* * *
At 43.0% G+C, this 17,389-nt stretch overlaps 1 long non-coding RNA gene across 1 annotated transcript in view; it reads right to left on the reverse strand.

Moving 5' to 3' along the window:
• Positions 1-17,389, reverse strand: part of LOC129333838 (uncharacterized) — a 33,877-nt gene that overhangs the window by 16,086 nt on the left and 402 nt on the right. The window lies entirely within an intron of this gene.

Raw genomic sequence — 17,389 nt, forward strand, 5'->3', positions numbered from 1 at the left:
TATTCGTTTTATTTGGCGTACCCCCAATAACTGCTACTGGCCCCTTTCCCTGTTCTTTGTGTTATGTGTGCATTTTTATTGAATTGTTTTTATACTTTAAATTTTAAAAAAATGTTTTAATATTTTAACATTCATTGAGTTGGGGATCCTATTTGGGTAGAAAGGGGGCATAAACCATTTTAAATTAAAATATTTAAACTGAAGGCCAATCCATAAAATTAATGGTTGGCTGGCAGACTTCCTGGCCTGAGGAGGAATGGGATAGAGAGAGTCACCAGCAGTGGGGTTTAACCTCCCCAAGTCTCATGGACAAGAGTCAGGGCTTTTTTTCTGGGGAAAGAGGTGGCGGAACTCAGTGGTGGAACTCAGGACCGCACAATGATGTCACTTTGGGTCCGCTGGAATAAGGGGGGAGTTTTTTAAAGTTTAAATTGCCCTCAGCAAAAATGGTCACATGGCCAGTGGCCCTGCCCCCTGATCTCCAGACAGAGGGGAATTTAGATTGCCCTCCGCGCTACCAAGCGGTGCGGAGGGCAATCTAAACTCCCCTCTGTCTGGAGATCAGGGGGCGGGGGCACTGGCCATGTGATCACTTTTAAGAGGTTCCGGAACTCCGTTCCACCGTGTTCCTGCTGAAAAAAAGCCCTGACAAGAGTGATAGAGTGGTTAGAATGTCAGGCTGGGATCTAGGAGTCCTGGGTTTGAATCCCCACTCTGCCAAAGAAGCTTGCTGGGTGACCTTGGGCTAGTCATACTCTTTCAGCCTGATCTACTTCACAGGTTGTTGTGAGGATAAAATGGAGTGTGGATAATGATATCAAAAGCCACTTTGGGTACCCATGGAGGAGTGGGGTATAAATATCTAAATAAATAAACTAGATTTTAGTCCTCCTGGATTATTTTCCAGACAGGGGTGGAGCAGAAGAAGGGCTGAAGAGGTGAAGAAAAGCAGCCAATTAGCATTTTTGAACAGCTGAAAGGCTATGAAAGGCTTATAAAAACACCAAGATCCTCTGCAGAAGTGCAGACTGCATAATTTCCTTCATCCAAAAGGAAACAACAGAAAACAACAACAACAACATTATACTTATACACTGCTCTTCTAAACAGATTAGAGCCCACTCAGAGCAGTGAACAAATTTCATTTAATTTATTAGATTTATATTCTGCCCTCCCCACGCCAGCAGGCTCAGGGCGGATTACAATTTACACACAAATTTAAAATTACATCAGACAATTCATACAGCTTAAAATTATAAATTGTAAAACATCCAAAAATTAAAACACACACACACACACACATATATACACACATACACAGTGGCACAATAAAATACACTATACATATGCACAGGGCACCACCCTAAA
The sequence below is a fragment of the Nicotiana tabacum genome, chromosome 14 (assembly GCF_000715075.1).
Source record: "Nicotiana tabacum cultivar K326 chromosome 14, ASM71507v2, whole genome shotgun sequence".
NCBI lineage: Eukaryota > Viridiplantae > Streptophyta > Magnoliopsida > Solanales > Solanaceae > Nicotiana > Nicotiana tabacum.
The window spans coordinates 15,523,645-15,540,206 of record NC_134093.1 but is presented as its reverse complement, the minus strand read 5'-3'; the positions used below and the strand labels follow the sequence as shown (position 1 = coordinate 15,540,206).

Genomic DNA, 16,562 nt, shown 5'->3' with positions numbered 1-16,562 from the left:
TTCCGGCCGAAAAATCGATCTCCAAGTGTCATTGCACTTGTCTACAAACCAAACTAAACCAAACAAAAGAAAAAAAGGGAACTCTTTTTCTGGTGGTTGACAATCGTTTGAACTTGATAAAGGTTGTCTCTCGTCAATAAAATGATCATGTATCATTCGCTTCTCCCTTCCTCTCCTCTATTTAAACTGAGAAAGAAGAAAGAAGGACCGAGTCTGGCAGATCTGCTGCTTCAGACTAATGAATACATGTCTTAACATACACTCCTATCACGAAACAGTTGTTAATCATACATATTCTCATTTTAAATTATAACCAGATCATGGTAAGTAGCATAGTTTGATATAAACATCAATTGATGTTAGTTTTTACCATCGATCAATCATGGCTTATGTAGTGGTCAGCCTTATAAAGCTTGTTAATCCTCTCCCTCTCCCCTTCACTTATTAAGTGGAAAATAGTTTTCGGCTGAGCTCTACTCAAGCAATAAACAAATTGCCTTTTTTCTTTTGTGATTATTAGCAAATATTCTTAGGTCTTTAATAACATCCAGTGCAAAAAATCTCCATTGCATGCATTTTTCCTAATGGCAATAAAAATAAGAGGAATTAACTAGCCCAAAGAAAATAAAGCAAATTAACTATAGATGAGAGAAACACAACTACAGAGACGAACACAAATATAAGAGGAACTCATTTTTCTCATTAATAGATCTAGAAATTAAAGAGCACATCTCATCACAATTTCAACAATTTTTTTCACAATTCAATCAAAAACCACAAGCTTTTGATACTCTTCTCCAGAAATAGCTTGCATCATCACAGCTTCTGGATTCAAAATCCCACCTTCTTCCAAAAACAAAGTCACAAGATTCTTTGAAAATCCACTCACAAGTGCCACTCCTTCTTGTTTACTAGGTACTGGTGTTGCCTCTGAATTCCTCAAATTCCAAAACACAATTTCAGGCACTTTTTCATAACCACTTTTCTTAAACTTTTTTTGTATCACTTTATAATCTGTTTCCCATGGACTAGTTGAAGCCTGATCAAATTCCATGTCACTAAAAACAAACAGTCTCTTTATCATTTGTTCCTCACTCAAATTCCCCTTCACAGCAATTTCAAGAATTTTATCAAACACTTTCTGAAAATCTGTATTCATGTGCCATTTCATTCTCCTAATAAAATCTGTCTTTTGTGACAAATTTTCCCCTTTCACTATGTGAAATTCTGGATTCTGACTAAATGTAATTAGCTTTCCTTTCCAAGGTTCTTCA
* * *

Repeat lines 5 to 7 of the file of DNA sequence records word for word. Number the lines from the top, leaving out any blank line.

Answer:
TATTCGTTTTATTTGGCGTACCCCCAATAACTGCTACTGGCCCCTTTCCCTGTTCTTTGTGTTATGTGTGCATTTTTATTGAATTGTTTTTATACTTTAAATTTTAAAAAAATGTTTTAATATTTTAACATTCATTGAGTTGGGGATCCTATTTGGGTAGAAAGGGGGCATAAACCATTTTAAATTAAAATATTTAAACTGAAGGCCAATCCATAAAATTAATGGTTGGCTGGCAGACTTCCTGGCCTGAGGAGGAATGGGATAGAGAGAGTCACCAGCAGTGGGGTTTAACCTCCCCAAGTCTCATGGACAAGAGTCAGGGCTTTTTTTCTGGGGAAAGAGGTGGCGGAACTCAGTGGTGGAACTCAGGACCGCACAATGATGTCACTTTGGGTCCGCTGGAATAAGGGGGGAGTTTTTTAAAGTTTAAATTGCCCTCAGCAAAAATGGTCACATGGCCAGTGGCCCTGCCCCCTGATCTCCAGACAGAGGGGAATTTAGATTGCCCTCCGCGCTACCAAGCGGTGCGGAGGGCAATCTAAACTCCCCTCTGTCTGGAGATCAGGGGGCGGGGGCACTGGCCATGTGATCACTTTTAAGAGGTTCCGGAACTCCGTTCCACCGTGTTCCTGCTGAAAAAAAGCCCTGACAAGAGTGATAGAGTGGTTAGAATGTCAGGCTGGGATCTAGGAGTCCTGGGTTTGAATCCCCACTCTGCCAAAGAAGCTTGCTGGGTGACCTTGGGCTAGTCATACTCTTTCAGCCTGATCTACTTCACAGGTTGTTGTGAGGATAAAATGGAGTGTGGATAATGATATCAAAAGCCACTTTGGGTACCCATGGAGGAGTGGGGTATAAATATCTAAATAAATAAACTAGATTTTAGTCCTCCTGGATTATTTTCCAGACAGGGGTGGAGCAGAAGAAGGGCTGAAGAGGTGAAGAAAAGCAGCCAATTAGCATTTTTGAACAGCTGAAAGGCTATGAAAGGCTTATAAAAACACCAAGATCCTCTGCAGAAGTGCAGACTGCATAATTTCCTTCATCCAAAAGGAAACAACAGAAAACAACAACAACAACATTATACTTATACACTGCTCTTCTAAACAGATTAGAGCCCACTCAGAGCAGTGAACAAATTTCATTTAATTTATTAGATTTATATTCTGCCCTCCCCACGCCAGCAGGCTCAGGGCGGATTACAATTTACACACAAATTTAAAATTACATCAGACAATTCATACAGCTTAAAATTATAAATTGTAAAACATCCAAAAATTAAAACACACACACACACACACATATATACACACATACACAGTGGCACAATAAAATACACTATACATATGCACAGGGCACCACCCTAAA
The sequence below is a fragment of the Nicotiana tabacum genome, chromosome 14 (assembly GCF_000715075.1).
Source record: "Nicotiana tabacum cultivar K326 chromosome 14, ASM71507v2, whole genome shotgun sequence".